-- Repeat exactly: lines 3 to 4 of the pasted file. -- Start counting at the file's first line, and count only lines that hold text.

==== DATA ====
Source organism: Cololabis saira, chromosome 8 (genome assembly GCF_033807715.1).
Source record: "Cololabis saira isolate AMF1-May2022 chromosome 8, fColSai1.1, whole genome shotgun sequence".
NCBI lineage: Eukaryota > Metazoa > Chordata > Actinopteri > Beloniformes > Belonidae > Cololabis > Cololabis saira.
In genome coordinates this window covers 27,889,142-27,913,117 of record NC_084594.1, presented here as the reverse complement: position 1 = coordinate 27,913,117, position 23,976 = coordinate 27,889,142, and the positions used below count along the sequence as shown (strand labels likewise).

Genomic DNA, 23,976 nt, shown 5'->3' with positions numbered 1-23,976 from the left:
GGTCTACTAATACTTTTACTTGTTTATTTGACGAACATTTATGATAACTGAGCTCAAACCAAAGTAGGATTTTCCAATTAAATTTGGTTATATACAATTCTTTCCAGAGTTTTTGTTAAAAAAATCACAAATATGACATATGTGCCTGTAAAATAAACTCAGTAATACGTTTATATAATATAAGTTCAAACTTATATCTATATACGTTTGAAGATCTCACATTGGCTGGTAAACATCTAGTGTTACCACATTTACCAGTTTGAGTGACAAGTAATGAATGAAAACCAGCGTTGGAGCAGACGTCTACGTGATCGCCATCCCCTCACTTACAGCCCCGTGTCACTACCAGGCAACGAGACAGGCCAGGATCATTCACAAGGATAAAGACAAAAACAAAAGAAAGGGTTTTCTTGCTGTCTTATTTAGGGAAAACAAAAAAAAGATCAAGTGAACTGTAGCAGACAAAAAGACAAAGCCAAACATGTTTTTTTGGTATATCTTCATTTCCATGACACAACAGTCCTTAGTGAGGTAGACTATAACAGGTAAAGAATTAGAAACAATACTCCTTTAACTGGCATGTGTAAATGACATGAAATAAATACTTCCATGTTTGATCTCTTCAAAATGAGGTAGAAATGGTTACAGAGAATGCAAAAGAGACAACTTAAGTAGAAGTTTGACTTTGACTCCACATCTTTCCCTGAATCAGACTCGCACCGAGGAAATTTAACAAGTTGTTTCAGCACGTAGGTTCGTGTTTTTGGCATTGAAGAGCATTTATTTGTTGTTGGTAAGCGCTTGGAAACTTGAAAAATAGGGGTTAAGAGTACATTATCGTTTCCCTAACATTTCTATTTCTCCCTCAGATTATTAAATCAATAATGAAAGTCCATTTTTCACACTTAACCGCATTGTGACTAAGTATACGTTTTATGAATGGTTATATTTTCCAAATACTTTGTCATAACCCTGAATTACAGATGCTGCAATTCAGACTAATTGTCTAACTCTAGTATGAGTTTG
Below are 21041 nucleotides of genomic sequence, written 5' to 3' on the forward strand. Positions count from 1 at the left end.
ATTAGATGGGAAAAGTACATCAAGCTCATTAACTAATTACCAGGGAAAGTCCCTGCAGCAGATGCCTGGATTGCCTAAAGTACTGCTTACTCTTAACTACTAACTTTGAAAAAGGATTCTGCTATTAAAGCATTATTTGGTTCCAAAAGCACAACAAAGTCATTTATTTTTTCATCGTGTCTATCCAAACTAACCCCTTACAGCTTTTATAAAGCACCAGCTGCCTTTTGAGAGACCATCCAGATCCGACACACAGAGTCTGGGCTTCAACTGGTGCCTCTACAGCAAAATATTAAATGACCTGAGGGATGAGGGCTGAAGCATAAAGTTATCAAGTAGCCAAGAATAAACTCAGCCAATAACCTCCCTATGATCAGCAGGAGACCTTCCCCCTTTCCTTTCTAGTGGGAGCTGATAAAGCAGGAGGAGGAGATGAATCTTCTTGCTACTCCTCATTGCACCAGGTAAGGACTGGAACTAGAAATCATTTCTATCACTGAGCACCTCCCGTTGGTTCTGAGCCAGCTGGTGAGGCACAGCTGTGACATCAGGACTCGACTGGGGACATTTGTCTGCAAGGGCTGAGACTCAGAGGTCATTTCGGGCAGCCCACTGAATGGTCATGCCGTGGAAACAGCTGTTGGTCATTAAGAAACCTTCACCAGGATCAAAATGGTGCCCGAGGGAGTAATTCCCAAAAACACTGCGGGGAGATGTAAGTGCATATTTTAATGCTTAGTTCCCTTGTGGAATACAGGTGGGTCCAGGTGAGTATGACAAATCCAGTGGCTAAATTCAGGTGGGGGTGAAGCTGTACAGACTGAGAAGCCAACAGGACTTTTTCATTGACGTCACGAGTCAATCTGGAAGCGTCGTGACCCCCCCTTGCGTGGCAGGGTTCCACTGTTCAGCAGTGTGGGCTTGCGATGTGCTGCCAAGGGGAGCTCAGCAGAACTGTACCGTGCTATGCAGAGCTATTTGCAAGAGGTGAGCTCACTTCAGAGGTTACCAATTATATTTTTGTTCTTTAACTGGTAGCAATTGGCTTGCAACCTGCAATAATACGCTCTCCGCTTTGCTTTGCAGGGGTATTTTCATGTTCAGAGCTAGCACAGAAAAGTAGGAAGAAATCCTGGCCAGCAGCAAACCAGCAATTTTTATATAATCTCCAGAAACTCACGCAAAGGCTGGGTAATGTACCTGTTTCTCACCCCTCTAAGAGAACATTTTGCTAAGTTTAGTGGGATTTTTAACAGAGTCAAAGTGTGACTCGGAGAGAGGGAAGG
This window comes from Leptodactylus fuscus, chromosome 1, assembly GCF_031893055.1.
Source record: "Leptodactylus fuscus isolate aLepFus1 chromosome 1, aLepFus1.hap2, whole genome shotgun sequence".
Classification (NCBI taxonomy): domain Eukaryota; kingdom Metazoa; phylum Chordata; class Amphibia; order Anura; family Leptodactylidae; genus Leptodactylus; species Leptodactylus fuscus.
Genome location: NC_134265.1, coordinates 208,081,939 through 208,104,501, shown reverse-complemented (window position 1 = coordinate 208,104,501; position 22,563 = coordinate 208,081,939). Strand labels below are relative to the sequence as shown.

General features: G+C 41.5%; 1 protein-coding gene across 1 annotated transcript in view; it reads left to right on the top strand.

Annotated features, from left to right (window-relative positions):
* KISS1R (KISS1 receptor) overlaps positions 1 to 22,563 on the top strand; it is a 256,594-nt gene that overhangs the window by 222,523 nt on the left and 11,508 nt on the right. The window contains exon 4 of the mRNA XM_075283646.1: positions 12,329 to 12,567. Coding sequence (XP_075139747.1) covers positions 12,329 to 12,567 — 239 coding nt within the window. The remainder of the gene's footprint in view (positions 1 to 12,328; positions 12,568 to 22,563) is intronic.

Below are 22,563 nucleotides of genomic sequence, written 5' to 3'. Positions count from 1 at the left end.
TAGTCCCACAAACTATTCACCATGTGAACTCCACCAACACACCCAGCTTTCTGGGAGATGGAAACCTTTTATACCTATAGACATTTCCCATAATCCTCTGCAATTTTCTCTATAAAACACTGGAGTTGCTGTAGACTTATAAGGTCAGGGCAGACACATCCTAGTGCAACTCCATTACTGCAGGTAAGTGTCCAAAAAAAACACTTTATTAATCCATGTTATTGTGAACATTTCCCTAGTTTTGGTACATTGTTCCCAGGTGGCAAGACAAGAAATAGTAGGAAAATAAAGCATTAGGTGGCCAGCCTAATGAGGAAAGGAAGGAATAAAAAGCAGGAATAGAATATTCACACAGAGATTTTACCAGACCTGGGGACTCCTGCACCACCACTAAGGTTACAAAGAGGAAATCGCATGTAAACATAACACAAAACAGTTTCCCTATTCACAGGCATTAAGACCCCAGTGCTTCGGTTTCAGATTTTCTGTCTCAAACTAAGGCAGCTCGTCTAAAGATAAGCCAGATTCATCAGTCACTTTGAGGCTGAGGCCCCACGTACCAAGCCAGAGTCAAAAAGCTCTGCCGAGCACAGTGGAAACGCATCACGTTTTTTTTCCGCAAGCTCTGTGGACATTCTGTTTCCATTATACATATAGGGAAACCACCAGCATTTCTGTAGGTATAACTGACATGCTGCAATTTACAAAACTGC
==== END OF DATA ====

NCBI lineage: Eukaryota > Metazoa > Chordata > Actinopteri > Beloniformes > Belonidae > Cololabis > Cololabis saira.
In genome coordinates this window covers 27,889,142-27,913,117 of record NC_084594.1, presented here as the reverse complement: position 1 = coordinate 27,913,117, position 23,976 = coordinate 27,889,142, and the positions used below count along the sequence as shown (strand labels likewise).